Real Versus Fictional Blogs

One of the reasons I started a blog was that the protagonist in my novel was a blogger, so I needed first-hand experience. Eight months in, what have I learnt? Did I describe her experience accurately? What will I change as a result? Followers. I made my fictional blogger an overnight sensation, but in real … Continue reading Real Versus Fictional Blogs

DIY Project One: Tyre Coffee Table

The previous owners of our Mansfield property left behind some junk—old car tyres, fencing wire, roof riles—so I’ve taken an interest in re-purposing old things. These creative endeavours have the triple goal of being practical, frugal and clearing the scrap heap. Normally, I leave handyman matters to Barto, but our to-do list is so long, … Continue reading DIY Project One: Tyre Coffee Table

Engineering the Story—How to Write a Novel in 80 Days

I’m a writer. I love words. But before I was a writer, I was an engineer, so I also love numbers. The typical word count for a novel is around 80,000. Non-novelists often baulk at the idea of writing that many words, and no question, it’s a mammoth task. To make it more manageable, I … Continue reading Engineering the Story—How to Write a Novel in 80 Days

Alone at Mansfield

I’m a city girl, born and bred, but this year, Barto and I bought a country retreat near Mansfield, the township gateway to the Victorian high country. Our house is two and a half hours from Melbourne and a fifteen-minute drive from Mansfield—secluded, but not isolated. Perched on a hill, it overlooks Lake Eildon and … Continue reading Alone at Mansfield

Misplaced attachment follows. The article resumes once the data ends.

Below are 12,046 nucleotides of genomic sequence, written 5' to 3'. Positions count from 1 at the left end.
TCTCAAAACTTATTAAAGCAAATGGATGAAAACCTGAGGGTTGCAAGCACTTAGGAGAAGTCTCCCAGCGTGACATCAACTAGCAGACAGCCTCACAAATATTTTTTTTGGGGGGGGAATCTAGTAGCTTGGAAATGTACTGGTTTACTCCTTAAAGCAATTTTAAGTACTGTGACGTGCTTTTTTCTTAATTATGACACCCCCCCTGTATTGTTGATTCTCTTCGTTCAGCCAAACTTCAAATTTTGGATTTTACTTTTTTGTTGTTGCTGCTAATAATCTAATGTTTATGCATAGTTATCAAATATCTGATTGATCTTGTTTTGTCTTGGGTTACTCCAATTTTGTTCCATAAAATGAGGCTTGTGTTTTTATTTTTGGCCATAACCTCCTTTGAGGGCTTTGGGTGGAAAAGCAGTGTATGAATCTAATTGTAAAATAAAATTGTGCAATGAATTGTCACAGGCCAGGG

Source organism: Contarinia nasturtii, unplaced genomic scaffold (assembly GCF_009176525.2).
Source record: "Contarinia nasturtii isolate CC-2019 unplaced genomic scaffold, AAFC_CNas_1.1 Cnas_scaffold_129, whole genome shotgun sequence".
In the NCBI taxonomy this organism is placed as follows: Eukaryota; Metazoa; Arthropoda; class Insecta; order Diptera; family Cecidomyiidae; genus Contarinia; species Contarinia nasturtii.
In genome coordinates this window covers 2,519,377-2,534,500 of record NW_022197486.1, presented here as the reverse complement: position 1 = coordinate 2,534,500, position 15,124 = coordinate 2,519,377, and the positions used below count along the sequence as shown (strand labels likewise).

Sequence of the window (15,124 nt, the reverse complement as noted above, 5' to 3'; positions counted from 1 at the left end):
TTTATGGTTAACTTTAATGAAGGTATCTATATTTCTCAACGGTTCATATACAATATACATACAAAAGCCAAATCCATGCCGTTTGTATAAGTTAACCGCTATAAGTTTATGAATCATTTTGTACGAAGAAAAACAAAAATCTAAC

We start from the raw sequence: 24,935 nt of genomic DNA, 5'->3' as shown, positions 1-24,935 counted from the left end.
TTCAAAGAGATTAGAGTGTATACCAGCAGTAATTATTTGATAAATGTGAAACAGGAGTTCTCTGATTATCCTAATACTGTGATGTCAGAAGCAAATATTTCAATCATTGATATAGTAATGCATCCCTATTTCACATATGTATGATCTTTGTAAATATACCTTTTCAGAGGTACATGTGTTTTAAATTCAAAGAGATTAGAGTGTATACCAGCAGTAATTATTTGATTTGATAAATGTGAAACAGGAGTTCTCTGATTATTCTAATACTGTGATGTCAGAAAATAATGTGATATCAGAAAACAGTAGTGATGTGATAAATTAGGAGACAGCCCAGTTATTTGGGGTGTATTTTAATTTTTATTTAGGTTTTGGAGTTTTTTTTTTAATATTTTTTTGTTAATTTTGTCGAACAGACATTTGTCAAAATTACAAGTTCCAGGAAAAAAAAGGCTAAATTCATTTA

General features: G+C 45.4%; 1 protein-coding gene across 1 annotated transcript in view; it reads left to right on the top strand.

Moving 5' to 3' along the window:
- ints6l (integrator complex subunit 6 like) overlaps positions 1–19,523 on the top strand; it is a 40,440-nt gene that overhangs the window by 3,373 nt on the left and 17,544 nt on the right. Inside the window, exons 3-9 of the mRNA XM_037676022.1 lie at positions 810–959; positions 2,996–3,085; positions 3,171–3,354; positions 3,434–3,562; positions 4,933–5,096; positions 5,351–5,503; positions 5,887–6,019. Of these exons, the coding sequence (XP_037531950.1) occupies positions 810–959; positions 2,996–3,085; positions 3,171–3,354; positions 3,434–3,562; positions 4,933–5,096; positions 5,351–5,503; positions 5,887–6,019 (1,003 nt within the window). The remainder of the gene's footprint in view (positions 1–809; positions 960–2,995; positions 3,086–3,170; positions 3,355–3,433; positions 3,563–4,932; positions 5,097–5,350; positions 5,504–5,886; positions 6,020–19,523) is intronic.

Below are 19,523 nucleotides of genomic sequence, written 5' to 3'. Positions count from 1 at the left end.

Show Day, Music & Dance on the Lagoon

Part four of four in the Music & Dance on the Lagoon series, after Blame It On The Tango and Countdown to Show Day. After months of preparation, weeks of rehearsals and days of tearing my hair out, show day for Music & Dance on the Lagoon finally arrived. Tables and chairs were decorated, the bar was charged and security … Continue reading Show Day, Music & Dance on the Lagoon

Blame It On The Tango

(Part two of four in the Music & Dance on the Lagoon story.) In my last blog, I wrote about the myriad of problems we encountered setting up Music & Dance on the Lagoon. Many of those difficulties were beyond our control, but some were self-imposed. A more sensible person might have decided that writing, co-directing and … Continue reading Blame It On The Tango

Nigerian Gems—In Print At Last

To pick up from where I left off in Tales from Lagos, the publication of Nigerian Gems had stalled. Graphic designer Els Van Limberghen volunteered to do the layout and design; we printed a copy on our home computer and painstakingly glued it together to create a mock up; Judy Anderson, Sara Dobbs and Martha Peterson … Continue reading Nigerian Gems—In Print At Last

Career and the Expat Spouse

The expat financial equation looks healthy for a married couple, but the numbers change dramatically in the case of death or divorce. After I posted Feminism and the Expat Spouse, my dear friend, let’s call her Chloe, shone a light on career decisions from a different perspective. She says, “Giving up our careers, even if it … Continue reading Career and the Expat Spouse

Susan Bradfield: From Physiotherapist to Photographer

To mix things up a bit, I have planned a series of interviews with people I admire—individuals who by changing career path or country, have their own winding narrative. Today, I feature Susan Bradfield, who has transitioned from physiotherapist to photographer and has lived in Melbourne, London, Shanghai and Zurich. Her approach to finding and … Continue reading Susan Bradfield: From Physiotherapist to Photographer